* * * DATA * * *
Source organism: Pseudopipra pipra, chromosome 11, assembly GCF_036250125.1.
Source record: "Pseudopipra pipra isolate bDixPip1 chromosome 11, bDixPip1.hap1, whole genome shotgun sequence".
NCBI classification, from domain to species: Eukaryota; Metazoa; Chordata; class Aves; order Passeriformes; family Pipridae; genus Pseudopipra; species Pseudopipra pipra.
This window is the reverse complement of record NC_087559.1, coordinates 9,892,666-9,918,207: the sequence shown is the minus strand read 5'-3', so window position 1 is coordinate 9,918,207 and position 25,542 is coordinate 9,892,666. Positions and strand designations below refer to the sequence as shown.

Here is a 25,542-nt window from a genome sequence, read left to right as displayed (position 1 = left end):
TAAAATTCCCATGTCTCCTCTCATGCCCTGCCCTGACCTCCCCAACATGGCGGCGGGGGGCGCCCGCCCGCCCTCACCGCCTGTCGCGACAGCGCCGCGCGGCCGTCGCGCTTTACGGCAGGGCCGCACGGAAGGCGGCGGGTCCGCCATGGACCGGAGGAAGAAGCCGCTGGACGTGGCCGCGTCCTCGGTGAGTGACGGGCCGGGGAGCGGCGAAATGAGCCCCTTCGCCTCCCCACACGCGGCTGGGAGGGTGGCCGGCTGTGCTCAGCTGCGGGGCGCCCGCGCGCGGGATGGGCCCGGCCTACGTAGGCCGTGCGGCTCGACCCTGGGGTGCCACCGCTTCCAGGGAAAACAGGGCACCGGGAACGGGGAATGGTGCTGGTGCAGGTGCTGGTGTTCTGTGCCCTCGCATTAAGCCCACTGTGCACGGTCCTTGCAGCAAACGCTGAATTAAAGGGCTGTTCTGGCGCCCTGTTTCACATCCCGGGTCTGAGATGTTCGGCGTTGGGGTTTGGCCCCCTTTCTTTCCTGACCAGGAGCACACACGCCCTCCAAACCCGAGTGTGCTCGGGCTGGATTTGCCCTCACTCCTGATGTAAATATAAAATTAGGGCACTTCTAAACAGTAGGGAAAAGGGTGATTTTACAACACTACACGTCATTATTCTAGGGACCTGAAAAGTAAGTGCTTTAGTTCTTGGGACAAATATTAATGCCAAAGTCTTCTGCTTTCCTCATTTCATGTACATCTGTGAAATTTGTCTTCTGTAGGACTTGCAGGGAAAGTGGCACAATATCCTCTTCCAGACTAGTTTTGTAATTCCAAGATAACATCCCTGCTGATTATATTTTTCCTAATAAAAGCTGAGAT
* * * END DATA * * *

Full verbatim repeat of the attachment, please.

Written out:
Source organism: Pseudopipra pipra, chromosome 11, assembly GCF_036250125.1.
Source record: "Pseudopipra pipra isolate bDixPip1 chromosome 11, bDixPip1.hap1, whole genome shotgun sequence".
NCBI classification, from domain to species: Eukaryota; Metazoa; Chordata; class Aves; order Passeriformes; family Pipridae; genus Pseudopipra; species Pseudopipra pipra.
This window is the reverse complement of record NC_087559.1, coordinates 9,892,666-9,918,207: the sequence shown is the minus strand read 5'-3', so window position 1 is coordinate 9,918,207 and position 25,542 is coordinate 9,892,666. Positions and strand designations below refer to the sequence as shown.

Here is a 25,542-nt window from a genome sequence, read left to right as displayed (position 1 = left end):
TAAAATTCCCATGTCTCCTCTCATGCCCTGCCCTGACCTCCCCAACATGGCGGCGGGGGGCGCCCGCCCGCCCTCACCGCCTGTCGCGACAGCGCCGCGCGGCCGTCGCGCTTTACGGCAGGGCCGCACGGAAGGCGGCGGGTCCGCCATGGACCGGAGGAAGAAGCCGCTGGACGTGGCCGCGTCCTCGGTGAGTGACGGGCCGGGGAGCGGCGAAATGAGCCCCTTCGCCTCCCCACACGCGGCTGGGAGGGTGGCCGGCTGTGCTCAGCTGCGGGGCGCCCGCGCGCGGGATGGGCCCGGCCTACGTAGGCCGTGCGGCTCGACCCTGGGGTGCCACCGCTTCCAGGGAAAACAGGGCACCGGGAACGGGGAATGGTGCTGGTGCAGGTGCTGGTGTTCTGTGCCCTCGCATTAAGCCCACTGTGCACGGTCCTTGCAGCAAACGCTGAATTAAAGGGCTGTTCTGGCGCCCTGTTTCACATCCCGGGTCTGAGATGTTCGGCGTTGGGGTTTGGCCCCCTTTCTTTCCTGACCAGGAGCACACACGCCCTCCAAACCCGAGTGTGCTCGGGCTGGATTTGCCCTCACTCCTGATGTAAATATAAAATTAGGGCACTTCTAAACAGTAGGGAAAAGGGTGATTTTACAACACTACACGTCATTATTCTAGGGACCTGAAAAGTAAGTGCTTTAGTTCTTGGGACAAATATTAATGCCAAAGTCTTCTGCTTTCCTCATTTCATGTACATCTGTGAAATTTGTCTTCTGTAGGACTTGCAGGGAAAGTGGCACAATATCCTCTTCCAGACTAGTTTTGTAATTCCAAGATAACATCCCTGCTGATTATATTTTTCCTAATAAAAGCTGAGAT